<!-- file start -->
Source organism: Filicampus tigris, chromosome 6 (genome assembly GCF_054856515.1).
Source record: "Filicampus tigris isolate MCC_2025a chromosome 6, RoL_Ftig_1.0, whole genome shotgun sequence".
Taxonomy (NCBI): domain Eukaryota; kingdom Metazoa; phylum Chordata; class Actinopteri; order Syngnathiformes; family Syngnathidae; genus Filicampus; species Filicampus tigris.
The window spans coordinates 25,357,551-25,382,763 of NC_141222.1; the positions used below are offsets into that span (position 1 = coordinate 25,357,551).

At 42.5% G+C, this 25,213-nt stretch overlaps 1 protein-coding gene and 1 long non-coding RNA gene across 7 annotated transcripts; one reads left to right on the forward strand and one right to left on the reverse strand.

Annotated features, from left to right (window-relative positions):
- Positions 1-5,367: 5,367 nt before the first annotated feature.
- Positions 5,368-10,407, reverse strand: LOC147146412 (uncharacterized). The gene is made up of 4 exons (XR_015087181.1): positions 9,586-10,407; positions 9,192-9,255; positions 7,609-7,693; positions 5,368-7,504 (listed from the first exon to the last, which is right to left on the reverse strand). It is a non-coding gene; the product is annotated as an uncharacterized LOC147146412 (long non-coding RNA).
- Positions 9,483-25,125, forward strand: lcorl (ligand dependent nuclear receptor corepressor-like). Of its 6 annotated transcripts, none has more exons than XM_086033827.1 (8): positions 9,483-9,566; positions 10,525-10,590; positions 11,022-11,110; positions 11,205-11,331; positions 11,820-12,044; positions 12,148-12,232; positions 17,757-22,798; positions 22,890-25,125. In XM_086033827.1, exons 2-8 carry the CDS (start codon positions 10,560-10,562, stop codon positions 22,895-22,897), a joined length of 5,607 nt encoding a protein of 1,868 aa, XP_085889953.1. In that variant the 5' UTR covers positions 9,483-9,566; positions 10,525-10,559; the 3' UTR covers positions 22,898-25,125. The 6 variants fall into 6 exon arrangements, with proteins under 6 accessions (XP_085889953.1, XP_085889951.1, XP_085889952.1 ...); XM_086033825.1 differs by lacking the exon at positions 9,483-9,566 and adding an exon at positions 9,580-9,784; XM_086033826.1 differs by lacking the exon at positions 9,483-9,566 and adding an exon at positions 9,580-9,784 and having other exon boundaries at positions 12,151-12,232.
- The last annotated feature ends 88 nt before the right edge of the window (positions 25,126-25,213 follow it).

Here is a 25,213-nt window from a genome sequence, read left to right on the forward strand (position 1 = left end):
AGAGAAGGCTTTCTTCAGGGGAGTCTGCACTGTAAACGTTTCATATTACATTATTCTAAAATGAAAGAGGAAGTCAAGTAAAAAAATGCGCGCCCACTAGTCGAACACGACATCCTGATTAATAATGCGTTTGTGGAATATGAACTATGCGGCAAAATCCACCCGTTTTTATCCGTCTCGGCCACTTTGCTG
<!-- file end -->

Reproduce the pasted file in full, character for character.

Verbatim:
Source organism: Filicampus tigris, chromosome 6 (genome assembly GCF_054856515.1).
Source record: "Filicampus tigris isolate MCC_2025a chromosome 6, RoL_Ftig_1.0, whole genome shotgun sequence".
Taxonomy (NCBI): domain Eukaryota; kingdom Metazoa; phylum Chordata; class Actinopteri; order Syngnathiformes; family Syngnathidae; genus Filicampus; species Filicampus tigris.
The window spans coordinates 25,357,551-25,382,763 of NC_141222.1; the positions used below are offsets into that span (position 1 = coordinate 25,357,551).

At 42.5% G+C, this 25,213-nt stretch overlaps 1 protein-coding gene and 1 long non-coding RNA gene across 7 annotated transcripts; one reads left to right on the forward strand and one right to left on the reverse strand.

Annotated features, from left to right (window-relative positions):
- Positions 1-5,367: 5,367 nt before the first annotated feature.
- Positions 5,368-10,407, reverse strand: LOC147146412 (uncharacterized). The gene is made up of 4 exons (XR_015087181.1): positions 9,586-10,407; positions 9,192-9,255; positions 7,609-7,693; positions 5,368-7,504 (listed from the first exon to the last, which is right to left on the reverse strand). It is a non-coding gene; the product is annotated as an uncharacterized LOC147146412 (long non-coding RNA).
- Positions 9,483-25,125, forward strand: lcorl (ligand dependent nuclear receptor corepressor-like). Of its 6 annotated transcripts, none has more exons than XM_086033827.1 (8): positions 9,483-9,566; positions 10,525-10,590; positions 11,022-11,110; positions 11,205-11,331; positions 11,820-12,044; positions 12,148-12,232; positions 17,757-22,798; positions 22,890-25,125. In XM_086033827.1, exons 2-8 carry the CDS (start codon positions 10,560-10,562, stop codon positions 22,895-22,897), a joined length of 5,607 nt encoding a protein of 1,868 aa, XP_085889953.1. In that variant the 5' UTR covers positions 9,483-9,566; positions 10,525-10,559; the 3' UTR covers positions 22,898-25,125. The 6 variants fall into 6 exon arrangements, with proteins under 6 accessions (XP_085889953.1, XP_085889951.1, XP_085889952.1 ...); XM_086033825.1 differs by lacking the exon at positions 9,483-9,566 and adding an exon at positions 9,580-9,784; XM_086033826.1 differs by lacking the exon at positions 9,483-9,566 and adding an exon at positions 9,580-9,784 and having other exon boundaries at positions 12,151-12,232.
- The last annotated feature ends 88 nt before the right edge of the window (positions 25,126-25,213 follow it).

Here is a 25,213-nt window from a genome sequence, read left to right on the forward strand (position 1 = left end):
AGAGAAGGCTTTCTTCAGGGGAGTCTGCACTGTAAACGTTTCATATTACATTATTCTAAAATGAAAGAGGAAGTCAAGTAAAAAAATGCGCGCCCACTAGTCGAACACGACATCCTGATTAATAATGCGTTTGTGGAATATGAACTATGCGGCAAAATCCACCCGTTTTTATCCGTCTCGGCCACTTTGCTG